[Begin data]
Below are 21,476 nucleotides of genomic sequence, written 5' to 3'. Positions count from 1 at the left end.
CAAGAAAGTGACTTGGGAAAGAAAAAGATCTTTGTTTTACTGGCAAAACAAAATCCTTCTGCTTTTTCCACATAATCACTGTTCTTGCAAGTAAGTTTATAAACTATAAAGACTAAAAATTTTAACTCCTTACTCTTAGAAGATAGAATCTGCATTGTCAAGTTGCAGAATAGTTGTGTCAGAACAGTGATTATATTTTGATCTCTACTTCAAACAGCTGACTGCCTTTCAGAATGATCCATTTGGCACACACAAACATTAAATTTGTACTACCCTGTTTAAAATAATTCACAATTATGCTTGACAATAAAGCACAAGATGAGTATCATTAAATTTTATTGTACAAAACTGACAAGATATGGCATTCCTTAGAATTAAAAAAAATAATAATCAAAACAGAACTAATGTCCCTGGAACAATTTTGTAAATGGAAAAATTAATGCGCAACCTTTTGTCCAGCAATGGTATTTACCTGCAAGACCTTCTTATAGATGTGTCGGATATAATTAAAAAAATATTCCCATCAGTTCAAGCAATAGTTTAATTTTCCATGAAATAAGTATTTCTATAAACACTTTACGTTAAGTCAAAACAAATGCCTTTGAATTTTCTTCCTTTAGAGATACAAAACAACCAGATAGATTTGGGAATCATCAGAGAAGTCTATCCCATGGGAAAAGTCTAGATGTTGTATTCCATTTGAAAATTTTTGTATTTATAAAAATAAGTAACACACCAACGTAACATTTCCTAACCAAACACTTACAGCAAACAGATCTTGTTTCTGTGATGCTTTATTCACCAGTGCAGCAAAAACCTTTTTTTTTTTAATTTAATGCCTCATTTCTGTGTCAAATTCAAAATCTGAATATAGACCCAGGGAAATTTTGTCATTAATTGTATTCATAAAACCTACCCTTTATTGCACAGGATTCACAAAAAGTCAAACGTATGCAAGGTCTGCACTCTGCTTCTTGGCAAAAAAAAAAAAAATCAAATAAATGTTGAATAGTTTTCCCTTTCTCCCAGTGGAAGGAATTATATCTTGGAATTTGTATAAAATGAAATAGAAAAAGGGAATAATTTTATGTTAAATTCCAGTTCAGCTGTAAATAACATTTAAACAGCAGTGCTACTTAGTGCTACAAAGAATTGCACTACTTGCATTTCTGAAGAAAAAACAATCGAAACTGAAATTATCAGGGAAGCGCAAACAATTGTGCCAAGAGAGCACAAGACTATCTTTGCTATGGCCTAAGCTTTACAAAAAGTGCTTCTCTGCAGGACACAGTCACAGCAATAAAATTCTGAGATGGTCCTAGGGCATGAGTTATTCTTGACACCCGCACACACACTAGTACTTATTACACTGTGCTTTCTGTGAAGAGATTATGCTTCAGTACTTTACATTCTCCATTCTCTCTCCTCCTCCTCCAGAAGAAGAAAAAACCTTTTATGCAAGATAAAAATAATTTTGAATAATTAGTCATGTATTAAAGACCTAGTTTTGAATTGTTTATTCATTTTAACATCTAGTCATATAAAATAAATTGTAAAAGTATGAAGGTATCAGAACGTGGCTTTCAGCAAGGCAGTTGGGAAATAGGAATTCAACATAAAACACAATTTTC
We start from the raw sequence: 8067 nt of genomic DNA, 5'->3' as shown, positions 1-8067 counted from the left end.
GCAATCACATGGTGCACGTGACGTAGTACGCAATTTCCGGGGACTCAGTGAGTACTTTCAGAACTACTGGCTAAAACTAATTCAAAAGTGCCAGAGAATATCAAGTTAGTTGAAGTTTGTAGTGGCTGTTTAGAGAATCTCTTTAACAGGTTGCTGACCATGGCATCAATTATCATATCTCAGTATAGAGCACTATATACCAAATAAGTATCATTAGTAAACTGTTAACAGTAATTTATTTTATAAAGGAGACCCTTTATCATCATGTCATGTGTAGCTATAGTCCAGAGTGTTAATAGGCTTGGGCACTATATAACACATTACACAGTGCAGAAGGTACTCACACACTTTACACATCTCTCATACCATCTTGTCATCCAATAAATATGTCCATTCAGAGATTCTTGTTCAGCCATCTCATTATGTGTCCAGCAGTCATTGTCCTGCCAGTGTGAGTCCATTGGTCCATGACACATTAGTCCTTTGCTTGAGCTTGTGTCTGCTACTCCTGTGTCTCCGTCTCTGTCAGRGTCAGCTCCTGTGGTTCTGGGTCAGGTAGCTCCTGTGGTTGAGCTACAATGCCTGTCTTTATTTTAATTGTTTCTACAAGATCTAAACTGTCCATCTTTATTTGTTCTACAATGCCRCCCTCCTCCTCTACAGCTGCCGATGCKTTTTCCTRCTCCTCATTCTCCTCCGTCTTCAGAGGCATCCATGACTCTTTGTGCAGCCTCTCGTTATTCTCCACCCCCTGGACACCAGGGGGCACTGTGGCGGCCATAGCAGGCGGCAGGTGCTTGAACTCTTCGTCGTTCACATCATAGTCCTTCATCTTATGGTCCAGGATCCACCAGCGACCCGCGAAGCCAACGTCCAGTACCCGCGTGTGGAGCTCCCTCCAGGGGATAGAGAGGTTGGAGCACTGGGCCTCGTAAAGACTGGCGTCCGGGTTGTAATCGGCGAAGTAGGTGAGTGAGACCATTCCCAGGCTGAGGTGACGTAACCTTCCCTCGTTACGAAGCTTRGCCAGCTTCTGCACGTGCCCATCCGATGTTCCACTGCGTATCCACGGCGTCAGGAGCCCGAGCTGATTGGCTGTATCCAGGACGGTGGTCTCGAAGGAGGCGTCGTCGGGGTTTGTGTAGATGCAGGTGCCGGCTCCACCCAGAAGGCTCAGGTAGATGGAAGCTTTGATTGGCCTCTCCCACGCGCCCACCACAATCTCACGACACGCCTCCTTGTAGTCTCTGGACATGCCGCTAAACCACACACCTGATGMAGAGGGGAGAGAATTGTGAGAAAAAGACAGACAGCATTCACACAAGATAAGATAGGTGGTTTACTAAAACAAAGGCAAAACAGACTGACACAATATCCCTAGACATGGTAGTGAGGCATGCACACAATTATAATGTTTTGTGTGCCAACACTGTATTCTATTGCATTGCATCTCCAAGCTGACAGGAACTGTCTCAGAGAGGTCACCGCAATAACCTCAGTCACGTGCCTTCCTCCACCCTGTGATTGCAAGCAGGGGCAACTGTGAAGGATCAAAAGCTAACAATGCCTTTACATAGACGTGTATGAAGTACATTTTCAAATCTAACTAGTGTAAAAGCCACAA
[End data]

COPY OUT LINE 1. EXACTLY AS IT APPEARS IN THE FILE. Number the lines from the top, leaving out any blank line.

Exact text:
Below are 21,476 nucleotides of genomic sequence, written 5' to 3'. Positions count from 1 at the left end.